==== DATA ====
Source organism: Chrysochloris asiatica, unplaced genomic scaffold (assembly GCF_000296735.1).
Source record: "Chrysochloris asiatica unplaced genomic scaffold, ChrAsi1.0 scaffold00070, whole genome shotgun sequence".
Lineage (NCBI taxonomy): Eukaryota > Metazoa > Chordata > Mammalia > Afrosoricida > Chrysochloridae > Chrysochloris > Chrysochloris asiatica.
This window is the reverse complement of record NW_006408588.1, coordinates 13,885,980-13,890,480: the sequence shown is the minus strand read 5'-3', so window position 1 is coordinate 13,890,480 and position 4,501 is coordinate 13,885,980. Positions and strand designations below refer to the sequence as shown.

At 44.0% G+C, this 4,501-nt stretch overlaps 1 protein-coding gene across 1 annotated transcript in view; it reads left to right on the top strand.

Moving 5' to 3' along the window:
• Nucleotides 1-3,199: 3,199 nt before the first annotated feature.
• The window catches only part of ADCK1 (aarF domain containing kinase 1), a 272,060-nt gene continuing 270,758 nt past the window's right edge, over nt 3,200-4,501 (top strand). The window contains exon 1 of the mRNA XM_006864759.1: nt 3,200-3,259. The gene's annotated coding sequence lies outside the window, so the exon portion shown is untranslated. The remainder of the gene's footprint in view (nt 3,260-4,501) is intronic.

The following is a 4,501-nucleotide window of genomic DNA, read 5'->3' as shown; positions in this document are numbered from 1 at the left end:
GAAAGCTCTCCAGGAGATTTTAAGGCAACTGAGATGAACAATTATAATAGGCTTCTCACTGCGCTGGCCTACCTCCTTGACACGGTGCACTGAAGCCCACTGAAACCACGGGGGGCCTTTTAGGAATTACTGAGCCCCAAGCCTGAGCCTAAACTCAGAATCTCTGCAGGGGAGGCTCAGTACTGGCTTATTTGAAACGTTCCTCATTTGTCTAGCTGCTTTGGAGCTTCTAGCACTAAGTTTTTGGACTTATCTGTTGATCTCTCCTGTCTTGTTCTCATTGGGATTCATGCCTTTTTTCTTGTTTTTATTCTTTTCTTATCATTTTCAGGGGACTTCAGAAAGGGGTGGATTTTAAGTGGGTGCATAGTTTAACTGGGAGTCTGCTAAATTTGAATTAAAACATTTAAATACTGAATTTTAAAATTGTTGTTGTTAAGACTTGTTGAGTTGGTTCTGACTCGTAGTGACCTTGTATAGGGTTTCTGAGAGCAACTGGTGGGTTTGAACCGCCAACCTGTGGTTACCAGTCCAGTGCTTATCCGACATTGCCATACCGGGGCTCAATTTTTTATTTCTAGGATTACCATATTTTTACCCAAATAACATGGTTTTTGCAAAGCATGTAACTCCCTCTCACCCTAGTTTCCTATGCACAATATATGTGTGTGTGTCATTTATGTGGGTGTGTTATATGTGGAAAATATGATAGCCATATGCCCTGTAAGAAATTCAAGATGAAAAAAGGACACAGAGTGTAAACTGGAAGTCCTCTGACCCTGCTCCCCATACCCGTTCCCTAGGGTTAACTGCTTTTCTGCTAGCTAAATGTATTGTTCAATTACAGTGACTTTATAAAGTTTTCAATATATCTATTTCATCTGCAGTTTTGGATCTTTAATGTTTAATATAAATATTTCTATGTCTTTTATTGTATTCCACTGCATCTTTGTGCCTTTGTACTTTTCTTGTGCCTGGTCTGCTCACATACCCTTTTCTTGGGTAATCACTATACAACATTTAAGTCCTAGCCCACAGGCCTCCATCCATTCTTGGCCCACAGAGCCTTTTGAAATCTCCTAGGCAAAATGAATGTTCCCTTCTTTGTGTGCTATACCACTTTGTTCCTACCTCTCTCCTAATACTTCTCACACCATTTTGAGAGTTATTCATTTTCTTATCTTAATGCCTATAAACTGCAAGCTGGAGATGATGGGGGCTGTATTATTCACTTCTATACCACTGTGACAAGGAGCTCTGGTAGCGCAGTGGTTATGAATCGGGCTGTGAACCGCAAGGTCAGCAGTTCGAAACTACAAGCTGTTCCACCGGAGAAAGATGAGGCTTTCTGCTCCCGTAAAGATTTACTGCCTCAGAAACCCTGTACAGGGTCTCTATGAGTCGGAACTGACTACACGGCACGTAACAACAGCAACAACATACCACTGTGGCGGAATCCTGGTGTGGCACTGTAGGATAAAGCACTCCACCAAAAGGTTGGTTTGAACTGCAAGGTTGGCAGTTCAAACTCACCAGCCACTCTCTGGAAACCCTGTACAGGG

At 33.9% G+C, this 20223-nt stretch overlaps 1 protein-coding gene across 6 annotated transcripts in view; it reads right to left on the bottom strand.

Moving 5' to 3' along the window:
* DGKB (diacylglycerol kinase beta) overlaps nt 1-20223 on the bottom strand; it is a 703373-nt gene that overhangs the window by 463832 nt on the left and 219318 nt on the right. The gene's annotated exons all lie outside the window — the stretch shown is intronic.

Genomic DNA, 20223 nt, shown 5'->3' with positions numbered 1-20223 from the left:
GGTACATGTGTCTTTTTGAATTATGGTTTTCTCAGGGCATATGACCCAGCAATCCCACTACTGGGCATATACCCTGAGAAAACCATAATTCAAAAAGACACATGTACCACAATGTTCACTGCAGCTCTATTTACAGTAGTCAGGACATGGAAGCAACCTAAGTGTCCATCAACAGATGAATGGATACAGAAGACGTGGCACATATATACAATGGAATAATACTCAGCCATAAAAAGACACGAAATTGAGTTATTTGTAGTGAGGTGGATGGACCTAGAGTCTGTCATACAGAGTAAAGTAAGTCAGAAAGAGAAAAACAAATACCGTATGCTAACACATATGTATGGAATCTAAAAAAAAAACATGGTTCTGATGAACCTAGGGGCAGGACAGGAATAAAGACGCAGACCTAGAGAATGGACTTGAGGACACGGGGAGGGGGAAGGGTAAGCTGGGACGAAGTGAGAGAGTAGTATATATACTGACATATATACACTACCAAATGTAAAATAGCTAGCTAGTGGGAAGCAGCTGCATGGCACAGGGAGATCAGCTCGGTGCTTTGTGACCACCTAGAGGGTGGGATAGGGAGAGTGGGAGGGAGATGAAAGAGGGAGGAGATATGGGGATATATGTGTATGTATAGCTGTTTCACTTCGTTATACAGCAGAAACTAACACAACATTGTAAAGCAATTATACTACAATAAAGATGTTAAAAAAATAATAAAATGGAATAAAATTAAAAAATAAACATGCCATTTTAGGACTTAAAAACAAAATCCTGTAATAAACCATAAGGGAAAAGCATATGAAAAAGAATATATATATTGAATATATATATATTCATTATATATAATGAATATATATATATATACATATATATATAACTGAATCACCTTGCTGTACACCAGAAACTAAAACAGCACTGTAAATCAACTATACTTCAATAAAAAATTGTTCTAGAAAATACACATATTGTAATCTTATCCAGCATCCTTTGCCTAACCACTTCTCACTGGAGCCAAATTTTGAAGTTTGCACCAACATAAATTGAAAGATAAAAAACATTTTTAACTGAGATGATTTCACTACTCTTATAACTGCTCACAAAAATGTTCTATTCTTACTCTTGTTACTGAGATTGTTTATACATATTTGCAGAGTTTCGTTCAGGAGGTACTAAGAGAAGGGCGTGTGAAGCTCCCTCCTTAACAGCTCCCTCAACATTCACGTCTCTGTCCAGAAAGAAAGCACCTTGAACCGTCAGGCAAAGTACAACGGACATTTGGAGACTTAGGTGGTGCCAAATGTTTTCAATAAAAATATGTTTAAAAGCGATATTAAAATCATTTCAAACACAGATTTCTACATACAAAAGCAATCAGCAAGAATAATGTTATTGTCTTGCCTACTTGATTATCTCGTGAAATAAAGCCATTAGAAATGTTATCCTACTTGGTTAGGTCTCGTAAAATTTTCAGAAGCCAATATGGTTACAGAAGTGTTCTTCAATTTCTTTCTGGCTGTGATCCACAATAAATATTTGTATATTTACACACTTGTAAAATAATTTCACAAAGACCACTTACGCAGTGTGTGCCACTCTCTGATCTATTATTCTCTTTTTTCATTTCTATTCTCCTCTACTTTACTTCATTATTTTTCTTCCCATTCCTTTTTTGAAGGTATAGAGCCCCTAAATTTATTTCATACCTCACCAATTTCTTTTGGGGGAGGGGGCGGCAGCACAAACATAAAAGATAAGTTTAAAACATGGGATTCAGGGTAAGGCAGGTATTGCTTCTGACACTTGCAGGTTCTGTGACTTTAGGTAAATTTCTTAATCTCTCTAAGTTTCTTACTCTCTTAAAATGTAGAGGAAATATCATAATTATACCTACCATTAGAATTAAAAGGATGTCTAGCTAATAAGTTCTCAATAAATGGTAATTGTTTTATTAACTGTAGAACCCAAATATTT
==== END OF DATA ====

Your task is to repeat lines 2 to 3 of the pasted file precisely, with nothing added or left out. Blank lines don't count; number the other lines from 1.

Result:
Source record: "Chrysochloris asiatica unplaced genomic scaffold, ChrAsi1.0 scaffold00070, whole genome shotgun sequence".
Lineage (NCBI taxonomy): Eukaryota > Metazoa > Chordata > Mammalia > Afrosoricida > Chrysochloridae > Chrysochloris > Chrysochloris asiatica.